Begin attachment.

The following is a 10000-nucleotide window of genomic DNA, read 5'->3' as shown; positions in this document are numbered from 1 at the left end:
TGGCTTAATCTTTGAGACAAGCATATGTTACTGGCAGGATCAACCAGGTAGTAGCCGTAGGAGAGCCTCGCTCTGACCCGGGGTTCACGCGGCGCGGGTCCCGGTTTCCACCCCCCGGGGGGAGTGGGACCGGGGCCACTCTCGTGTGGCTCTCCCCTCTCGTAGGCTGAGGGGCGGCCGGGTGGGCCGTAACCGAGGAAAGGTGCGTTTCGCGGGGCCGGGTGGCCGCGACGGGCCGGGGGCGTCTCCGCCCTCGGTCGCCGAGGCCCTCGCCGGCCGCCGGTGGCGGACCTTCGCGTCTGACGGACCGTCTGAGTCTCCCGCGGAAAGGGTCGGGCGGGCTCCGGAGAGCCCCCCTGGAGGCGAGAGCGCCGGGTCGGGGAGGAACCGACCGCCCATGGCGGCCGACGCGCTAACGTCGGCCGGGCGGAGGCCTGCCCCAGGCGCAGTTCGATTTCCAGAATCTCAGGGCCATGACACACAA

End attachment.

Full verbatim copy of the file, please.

The following is a 10000-nucleotide window of genomic DNA, read 5'->3' as shown; positions in this document are numbered from 1 at the left end:
TGGCTTAATCTTTGAGACAAGCATATGTTACTGGCAGGATCAACCAGGTAGTAGCCGTAGGAGAGCCTCGCTCTGACCCGGGGTTCACGCGGCGCGGGTCCCGGTTTCCACCCCCCGGGGGGAGTGGGACCGGGGCCACTCTCGTGTGGCTCTCCCCTCTCGTAGGCTGAGGGGCGGCCGGGTGGGCCGTAACCGAGGAAAGGTGCGTTTCGCGGGGCCGGGTGGCCGCGACGGGCCGGGGGCGTCTCCGCCCTCGGTCGCCGAGGCCCTCGCCGGCCGCCGGTGGCGGACCTTCGCGTCTGACGGACCGTCTGAGTCTCCCGCGGAAAGGGTCGGGCGGGCTCCGGAGAGCCCCCCTGGAGGCGAGAGCGCCGGGTCGGGGAGGAACCGACCGCCCATGGCGGCCGACGCGCTAACGTCGGCCGGGCGGAGGCCTGCCCCAGGCGCAGTTCGATTTCCAGAATCTCAGGGCCATGACACACAA